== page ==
When I began going to these writing workshops and saw my work alongside these writers who had been doing it for a long time, I stopped being so hard on myself and realized, ‘oh my stuff is actually good.’ When I got in community with other writers, I began considering myself a writer. And that’s why I think it’s important to build community.
I studied with so many other amazing writers that have helped and coached me along the way. That gave me the confidence and the community to embrace myself as a writer.
How would you describe yourself as a writer, or your writing style?
A lot of understanding of who I am as a writer comes after a piece is made. I think you have to do a lot of work to understand what kind of writer you are. I’m always learning the things that are important to me. Black people are important to me. Memphis is important to me. I also recently realized I’m obsessed with ruins and things that hold a lot of history. There are usually only some questions that I can answer only through writing. As a writer I’m interrogating myself, my city, and the world that I live in, and as a storyteller, the story that we take for granted.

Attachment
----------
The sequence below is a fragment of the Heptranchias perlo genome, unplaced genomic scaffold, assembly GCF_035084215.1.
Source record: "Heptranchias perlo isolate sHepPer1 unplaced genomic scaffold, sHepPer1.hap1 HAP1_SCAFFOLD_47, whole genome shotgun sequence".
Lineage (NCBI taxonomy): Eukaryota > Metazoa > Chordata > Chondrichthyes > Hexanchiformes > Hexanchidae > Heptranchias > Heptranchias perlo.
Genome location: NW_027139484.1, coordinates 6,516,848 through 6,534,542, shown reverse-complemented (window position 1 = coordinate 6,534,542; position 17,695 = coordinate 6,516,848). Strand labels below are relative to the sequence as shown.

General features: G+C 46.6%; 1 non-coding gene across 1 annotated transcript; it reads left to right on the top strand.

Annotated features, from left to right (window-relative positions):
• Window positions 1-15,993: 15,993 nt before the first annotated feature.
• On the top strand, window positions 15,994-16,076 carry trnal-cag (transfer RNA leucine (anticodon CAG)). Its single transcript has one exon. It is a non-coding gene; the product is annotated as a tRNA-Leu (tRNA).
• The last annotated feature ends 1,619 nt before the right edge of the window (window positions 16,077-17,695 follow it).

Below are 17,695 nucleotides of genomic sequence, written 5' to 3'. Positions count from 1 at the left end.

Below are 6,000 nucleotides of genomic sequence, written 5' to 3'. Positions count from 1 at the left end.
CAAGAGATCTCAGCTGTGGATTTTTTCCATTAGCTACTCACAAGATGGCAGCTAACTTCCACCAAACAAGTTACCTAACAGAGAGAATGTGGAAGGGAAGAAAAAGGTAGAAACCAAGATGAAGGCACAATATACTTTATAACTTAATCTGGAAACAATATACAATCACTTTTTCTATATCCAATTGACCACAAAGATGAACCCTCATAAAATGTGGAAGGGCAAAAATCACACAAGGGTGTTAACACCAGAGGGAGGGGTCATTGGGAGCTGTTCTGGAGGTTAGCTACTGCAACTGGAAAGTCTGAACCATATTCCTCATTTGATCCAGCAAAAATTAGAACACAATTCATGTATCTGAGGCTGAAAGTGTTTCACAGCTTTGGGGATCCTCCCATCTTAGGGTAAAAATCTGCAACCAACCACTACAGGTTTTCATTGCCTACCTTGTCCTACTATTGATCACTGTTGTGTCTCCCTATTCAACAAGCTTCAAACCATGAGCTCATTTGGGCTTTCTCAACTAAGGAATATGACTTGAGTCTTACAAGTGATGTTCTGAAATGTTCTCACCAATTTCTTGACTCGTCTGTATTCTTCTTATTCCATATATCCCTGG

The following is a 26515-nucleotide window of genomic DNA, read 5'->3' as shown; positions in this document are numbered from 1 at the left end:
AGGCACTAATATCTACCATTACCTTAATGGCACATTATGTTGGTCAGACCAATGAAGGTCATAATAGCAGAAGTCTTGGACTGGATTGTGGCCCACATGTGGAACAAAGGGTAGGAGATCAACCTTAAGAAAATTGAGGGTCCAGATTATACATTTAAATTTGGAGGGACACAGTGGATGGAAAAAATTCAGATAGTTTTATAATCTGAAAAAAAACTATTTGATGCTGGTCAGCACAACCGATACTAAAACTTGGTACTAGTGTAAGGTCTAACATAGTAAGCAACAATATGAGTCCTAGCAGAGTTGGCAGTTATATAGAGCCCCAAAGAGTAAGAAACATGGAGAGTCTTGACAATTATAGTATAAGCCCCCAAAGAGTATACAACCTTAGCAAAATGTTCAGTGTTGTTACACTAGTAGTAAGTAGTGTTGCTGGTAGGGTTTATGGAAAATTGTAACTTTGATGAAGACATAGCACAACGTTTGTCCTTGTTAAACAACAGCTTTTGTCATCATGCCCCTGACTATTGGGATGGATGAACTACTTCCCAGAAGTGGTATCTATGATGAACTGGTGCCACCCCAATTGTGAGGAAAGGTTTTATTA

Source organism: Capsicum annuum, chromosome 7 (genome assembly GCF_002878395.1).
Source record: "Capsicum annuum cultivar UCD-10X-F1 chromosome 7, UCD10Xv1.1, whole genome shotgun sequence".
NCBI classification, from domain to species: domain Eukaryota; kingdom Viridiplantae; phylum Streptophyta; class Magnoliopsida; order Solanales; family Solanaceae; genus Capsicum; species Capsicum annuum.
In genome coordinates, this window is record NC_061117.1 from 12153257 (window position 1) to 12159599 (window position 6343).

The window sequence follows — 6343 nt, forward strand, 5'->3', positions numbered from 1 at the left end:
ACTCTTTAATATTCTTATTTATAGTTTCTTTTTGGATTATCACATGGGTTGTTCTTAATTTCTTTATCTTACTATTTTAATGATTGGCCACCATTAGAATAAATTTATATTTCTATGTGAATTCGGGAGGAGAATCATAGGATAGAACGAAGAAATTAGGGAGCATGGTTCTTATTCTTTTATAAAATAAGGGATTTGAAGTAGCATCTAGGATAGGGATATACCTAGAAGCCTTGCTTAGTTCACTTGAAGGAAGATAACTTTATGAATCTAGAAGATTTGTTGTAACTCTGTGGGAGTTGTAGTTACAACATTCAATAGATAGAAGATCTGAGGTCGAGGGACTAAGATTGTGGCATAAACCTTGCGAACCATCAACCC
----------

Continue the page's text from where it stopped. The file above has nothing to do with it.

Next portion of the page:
Most recently, you were announced as the recipient of the inaugural Indie Memphis Black Filmmaker Fellowship in Screenwriting, where you secured a grant to help you develop your screenplay, The Eureka Hotel. Why did you decide to shift to screenwriting?
My writing life is not according to plan. It still startles me when people consider me a screenwriter because I’m a literary artist. I have never taken a single screenwriting class even while I was getting my MFA at Louisiana State University because I couldn’t imagine myself doing it. I knew that you give your work to a director and they could do what they wanted with it. And I didn’t like the idea of that.